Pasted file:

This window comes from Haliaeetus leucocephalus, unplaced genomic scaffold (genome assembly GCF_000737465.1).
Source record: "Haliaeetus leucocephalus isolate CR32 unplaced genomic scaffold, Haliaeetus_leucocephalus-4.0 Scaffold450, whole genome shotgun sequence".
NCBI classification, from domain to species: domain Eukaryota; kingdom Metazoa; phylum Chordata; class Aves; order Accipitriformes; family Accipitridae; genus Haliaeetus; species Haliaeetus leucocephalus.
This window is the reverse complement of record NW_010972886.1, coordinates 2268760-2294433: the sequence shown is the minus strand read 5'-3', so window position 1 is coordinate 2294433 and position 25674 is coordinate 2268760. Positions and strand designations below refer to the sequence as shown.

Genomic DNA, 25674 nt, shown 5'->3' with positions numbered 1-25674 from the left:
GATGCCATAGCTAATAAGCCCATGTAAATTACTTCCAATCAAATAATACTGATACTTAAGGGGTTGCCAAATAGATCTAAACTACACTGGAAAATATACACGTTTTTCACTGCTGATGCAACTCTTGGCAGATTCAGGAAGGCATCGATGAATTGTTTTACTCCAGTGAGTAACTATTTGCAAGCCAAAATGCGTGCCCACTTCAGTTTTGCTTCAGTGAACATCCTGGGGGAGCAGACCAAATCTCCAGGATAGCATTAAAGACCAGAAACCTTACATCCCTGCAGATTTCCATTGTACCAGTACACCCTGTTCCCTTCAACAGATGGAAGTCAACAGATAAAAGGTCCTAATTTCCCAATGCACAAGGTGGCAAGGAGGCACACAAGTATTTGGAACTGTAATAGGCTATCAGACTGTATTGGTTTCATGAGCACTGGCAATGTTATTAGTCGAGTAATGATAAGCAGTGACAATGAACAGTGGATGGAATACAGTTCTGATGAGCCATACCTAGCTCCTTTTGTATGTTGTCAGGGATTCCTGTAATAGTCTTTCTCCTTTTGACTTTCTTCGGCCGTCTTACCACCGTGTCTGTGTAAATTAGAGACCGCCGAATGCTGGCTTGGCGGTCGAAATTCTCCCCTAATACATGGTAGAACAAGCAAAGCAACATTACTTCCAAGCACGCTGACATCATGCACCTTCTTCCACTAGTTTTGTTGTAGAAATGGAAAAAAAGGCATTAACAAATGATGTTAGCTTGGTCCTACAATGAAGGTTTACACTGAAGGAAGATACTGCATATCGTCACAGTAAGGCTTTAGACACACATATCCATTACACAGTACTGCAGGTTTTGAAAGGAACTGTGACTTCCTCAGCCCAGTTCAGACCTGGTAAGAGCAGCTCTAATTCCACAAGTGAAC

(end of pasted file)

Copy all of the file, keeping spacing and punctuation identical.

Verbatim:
This window comes from Haliaeetus leucocephalus, unplaced genomic scaffold (genome assembly GCF_000737465.1).
Source record: "Haliaeetus leucocephalus isolate CR32 unplaced genomic scaffold, Haliaeetus_leucocephalus-4.0 Scaffold450, whole genome shotgun sequence".
NCBI classification, from domain to species: domain Eukaryota; kingdom Metazoa; phylum Chordata; class Aves; order Accipitriformes; family Accipitridae; genus Haliaeetus; species Haliaeetus leucocephalus.
This window is the reverse complement of record NW_010972886.1, coordinates 2268760-2294433: the sequence shown is the minus strand read 5'-3', so window position 1 is coordinate 2294433 and position 25674 is coordinate 2268760. Positions and strand designations below refer to the sequence as shown.

Genomic DNA, 25674 nt, shown 5'->3' with positions numbered 1-25674 from the left:
GATGCCATAGCTAATAAGCCCATGTAAATTACTTCCAATCAAATAATACTGATACTTAAGGGGTTGCCAAATAGATCTAAACTACACTGGAAAATATACACGTTTTTCACTGCTGATGCAACTCTTGGCAGATTCAGGAAGGCATCGATGAATTGTTTTACTCCAGTGAGTAACTATTTGCAAGCCAAAATGCGTGCCCACTTCAGTTTTGCTTCAGTGAACATCCTGGGGGAGCAGACCAAATCTCCAGGATAGCATTAAAGACCAGAAACCTTACATCCCTGCAGATTTCCATTGTACCAGTACACCCTGTTCCCTTCAACAGATGGAAGTCAACAGATAAAAGGTCCTAATTTCCCAATGCACAAGGTGGCAAGGAGGCACACAAGTATTTGGAACTGTAATAGGCTATCAGACTGTATTGGTTTCATGAGCACTGGCAATGTTATTAGTCGAGTAATGATAAGCAGTGACAATGAACAGTGGATGGAATACAGTTCTGATGAGCCATACCTAGCTCCTTTTGTATGTTGTCAGGGATTCCTGTAATAGTCTTTCTCCTTTTGACTTTCTTCGGCCGTCTTACCACCGTGTCTGTGTAAATTAGAGACCGCCGAATGCTGGCTTGGCGGTCGAAATTCTCCCCTAATACATGGTAGAACAAGCAAAGCAACATTACTTCCAAGCACGCTGACATCATGCACCTTCTTCCACTAGTTTTGTTGTAGAAATGGAAAAAAAGGCATTAACAAATGATGTTAGCTTGGTCCTACAATGAAGGTTTACACTGAAGGAAGATACTGCATATCGTCACAGTAAGGCTTTAGACACACATATCCATTACACAGTACTGCAGGTTTTGAAAGGAACTGTGACTTCCTCAGCCCAGTTCAGACCTGGTAAGAGCAGCTCTAATTCCACAAGTGAAC